Channeling Reality Into Fantasy

*This is a post about some of my medical issues: PCOS (polycystic ovarian syndrome) and Endometriosis. I’ve been dealing with them for nearly 15 years and they will never go away. I’ve tried nearly everything except one (the big surgery). And it may just be time to do that. So if you’re squeamish, especially about female-bodied stuff (although some male-bodied people get these, too), then I suggest you stop reading. And if you have either of these conditions and suffer from them, then I’m sure you completely understand and a big hug to you. If you know anyone suffering from them, for the love of god give them some chocolate.

 

It sneaks up on me. It always does. I never know when it’s coming. I never know how long it’s going to last. All I know is that it is complete and total, taking over every system inside and ripping me apart. It might start in my hands, or in my back, or in my mind. I get a little clumsier, I can’t focus as well, I forget simple things, every smell is amplified, and every little thing suddenly gets on my nerves. The twinges of pain start, random and sharp, in my ribs, my abdomen, my hips.

Over the next few days I feel like I am going insane as the pain spreads through my back, my legs, my belly. My spine sets itself on fire as if I am being flayed alive by Ramsey himself. My mind fogs further, as if so much of its energy is taken up by the pain that it can’t spare much for anything else. My uterus feels heavy, like a bowling ball dragging me down. It swells and I sometimes feel like it’s going to burst out of me like an alien (you already know which one). My hips, my ovaries ache as if under extreme pressure. I feel as if someone is stabbing my bladder and my rectum from the inside, just for the fun of it. The pain runs into my hands, my ass, and down my legs, every movement bringing more pain.

And then it gets worse. On top of the flayed back, the pain from hip to hip intensifies, and sharpens on top of the dull throb of the organ behind it all. It’s as if the surgical knife is cutting into me all over again. Yes, again. I have battled this beast before. Twice I’ve gone under the knife to cut out the blood that shouldn’t be there, to try in vain to repair the damage caused by long strings of tissue tying my organs to one another, to try to place everything back in its rightful place. And like some weed, it just keeps coming back.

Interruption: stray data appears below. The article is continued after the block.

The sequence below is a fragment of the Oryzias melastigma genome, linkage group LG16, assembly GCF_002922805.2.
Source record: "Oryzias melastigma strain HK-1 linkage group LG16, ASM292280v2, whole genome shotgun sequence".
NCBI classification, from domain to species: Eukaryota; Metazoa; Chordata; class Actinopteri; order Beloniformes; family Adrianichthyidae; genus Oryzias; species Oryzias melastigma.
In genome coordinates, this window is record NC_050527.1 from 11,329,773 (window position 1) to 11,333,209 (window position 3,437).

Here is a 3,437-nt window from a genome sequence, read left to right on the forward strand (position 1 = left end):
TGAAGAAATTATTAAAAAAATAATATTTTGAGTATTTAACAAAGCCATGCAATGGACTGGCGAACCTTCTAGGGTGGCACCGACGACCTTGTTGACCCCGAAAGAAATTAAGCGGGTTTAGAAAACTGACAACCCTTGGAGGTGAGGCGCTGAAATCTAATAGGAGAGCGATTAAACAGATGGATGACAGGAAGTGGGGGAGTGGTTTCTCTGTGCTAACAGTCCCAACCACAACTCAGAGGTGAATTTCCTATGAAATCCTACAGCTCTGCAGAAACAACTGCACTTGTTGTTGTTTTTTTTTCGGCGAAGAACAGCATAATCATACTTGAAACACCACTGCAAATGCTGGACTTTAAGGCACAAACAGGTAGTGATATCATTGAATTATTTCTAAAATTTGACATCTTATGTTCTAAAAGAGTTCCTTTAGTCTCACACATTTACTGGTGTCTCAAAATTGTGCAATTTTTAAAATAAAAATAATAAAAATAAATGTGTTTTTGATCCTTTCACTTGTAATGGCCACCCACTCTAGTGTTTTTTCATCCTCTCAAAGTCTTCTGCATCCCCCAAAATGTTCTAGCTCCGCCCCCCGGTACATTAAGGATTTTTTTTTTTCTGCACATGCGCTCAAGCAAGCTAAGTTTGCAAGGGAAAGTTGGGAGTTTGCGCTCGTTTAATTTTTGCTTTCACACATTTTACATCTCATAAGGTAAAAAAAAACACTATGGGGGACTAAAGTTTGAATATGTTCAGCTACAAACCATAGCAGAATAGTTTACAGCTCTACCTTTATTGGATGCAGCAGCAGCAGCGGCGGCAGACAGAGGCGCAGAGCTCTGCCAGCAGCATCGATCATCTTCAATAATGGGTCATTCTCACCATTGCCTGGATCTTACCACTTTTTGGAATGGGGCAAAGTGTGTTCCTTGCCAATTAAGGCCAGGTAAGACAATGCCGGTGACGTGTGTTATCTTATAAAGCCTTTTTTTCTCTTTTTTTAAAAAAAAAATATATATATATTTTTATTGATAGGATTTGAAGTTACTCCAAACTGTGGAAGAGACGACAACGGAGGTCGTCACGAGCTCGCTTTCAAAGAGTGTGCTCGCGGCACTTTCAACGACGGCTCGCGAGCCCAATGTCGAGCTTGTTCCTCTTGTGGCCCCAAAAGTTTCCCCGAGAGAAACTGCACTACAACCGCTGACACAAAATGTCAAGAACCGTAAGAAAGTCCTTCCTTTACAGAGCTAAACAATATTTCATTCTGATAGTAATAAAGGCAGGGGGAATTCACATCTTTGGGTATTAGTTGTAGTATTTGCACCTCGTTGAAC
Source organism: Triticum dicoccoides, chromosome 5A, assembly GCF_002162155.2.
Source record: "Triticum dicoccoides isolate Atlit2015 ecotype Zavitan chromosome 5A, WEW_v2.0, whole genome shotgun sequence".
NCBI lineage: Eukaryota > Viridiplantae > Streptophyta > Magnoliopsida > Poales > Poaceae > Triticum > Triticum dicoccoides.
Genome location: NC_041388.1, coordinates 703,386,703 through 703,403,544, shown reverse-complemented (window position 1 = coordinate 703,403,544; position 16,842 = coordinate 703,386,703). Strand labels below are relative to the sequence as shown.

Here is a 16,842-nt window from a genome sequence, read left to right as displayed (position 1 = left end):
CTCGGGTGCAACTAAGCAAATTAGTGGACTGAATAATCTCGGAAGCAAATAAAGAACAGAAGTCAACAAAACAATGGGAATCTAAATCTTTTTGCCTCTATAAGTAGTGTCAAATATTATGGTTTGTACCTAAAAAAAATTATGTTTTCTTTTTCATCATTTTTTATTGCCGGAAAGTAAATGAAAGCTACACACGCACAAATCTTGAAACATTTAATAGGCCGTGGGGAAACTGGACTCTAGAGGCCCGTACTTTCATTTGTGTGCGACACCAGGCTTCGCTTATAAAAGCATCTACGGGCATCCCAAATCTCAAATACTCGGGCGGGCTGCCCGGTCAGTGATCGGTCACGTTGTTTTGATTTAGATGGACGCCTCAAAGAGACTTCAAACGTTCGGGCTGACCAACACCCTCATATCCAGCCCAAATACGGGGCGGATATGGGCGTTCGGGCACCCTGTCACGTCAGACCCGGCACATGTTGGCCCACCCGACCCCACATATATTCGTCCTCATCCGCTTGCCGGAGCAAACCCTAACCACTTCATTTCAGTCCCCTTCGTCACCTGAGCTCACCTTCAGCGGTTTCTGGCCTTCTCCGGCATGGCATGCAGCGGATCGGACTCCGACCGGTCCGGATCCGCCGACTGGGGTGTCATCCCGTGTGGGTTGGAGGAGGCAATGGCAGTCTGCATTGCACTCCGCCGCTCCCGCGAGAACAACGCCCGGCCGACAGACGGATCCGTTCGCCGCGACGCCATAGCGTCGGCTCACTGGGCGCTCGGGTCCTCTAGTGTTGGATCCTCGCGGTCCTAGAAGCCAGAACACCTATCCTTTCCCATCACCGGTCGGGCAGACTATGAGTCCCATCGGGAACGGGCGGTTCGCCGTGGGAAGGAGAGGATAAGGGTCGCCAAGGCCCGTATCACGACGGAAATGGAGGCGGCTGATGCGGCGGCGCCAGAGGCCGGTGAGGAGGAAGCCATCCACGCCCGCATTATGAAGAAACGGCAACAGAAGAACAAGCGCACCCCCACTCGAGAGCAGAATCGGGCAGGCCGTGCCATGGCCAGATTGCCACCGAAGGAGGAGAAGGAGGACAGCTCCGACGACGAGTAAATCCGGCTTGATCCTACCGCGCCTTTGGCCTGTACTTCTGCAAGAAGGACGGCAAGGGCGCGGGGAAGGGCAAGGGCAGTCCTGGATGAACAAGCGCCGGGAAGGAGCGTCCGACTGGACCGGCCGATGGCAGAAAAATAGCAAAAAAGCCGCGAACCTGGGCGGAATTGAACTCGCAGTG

Medication may take the edge off of it, but that’s all it does. My mind still rails against me, still able to know exactly how much the rest of my body is hurting. The medicine does nothing for the anxiety and depression that comes with it. It doesn’t fix the fluctuating blood sugar that I have to watch out for (and sometimes pass out from if it gets too low). It doesn’t take away the sudden spike in testosterone and hunger. Oh the hunger. And that doesn’t even cover the horrible bleeding, the migraines, or the way people look at you when you are the living confirmation that women “on the rag” are insane and emotional (despite the fact that you may not even menstruate, don’t even get me started on that! But seriously, I do think that’s how the rumors first started. Some women with PCOS and/or endo were suffering and everyone just assumed that all women were just nuts). I took to thinking of myself as a vampire whenever this beast struck me. I imagined my irrational anger and impossible hunger were simply factors of my hunter nature.

It’s interesting what the brain will come up with to distract itself from the pain. Like the narrator in Fight Club, I went within and found my power animal. In this way, Queen Aeryn was born. I gathered that pain, that messed up state of mind, and those fears and dumped them into different characters. Queen Aeryn got most of the rage, that weird tick that makes you feel homicidal for no reason at all. She also received a lot of the hunger, that feeling that no amount of food is enough (because your body is actually not getting the nutrients it needs and the pancreas is just like, “Whatever”).

And Isabelle, poor Isabelle, why she has the exact same illness I do. She’ll suffer from the same dizziness, clumsiness, dietary restrictions, pain, and lowered productivity that I do from time to time. Fortunately for her, she knows what it is that weakens her. She knows it’s not a curse, as I once thought. And she’ll be able to channel it into her power to bend space to her will, as I learned to bend all of the crazy thoughts and creativity borne of the pain into lovely, insane stories. If you read them, you might even be able to tell when I was suffering from it and when I wasn’t.

By far the hardest thing is the helplessness I feel whenever it strikes. There have been times where all I could do was lay in bed like an invalid because I experienced The Little Mermaid-type pain with every step. I had to let my partner help me. I had to give up the idea that I was Superman. I had to learn to let myself rest, to eat regular meals, and to just let it be. I learned to turn my reality into a fantasy that other people might read and laugh and cry at. Each time I go through it I will do the same. It’s no different from humor in general; we must learn to laugh at what would kill or destroy us. Creativity is a hell of a drug. And so is music, but that’s a post for another day. My hands are killing me so I must stop typing for now.

What about you? When medicine doesn’t work, what do you turn to? What beauty or hilarity do you focus on? What hidden illnesses do you survive with that people never even notice?

http://www.pcosfoundation.org/what-is-pcos

http://endometriosis.org/

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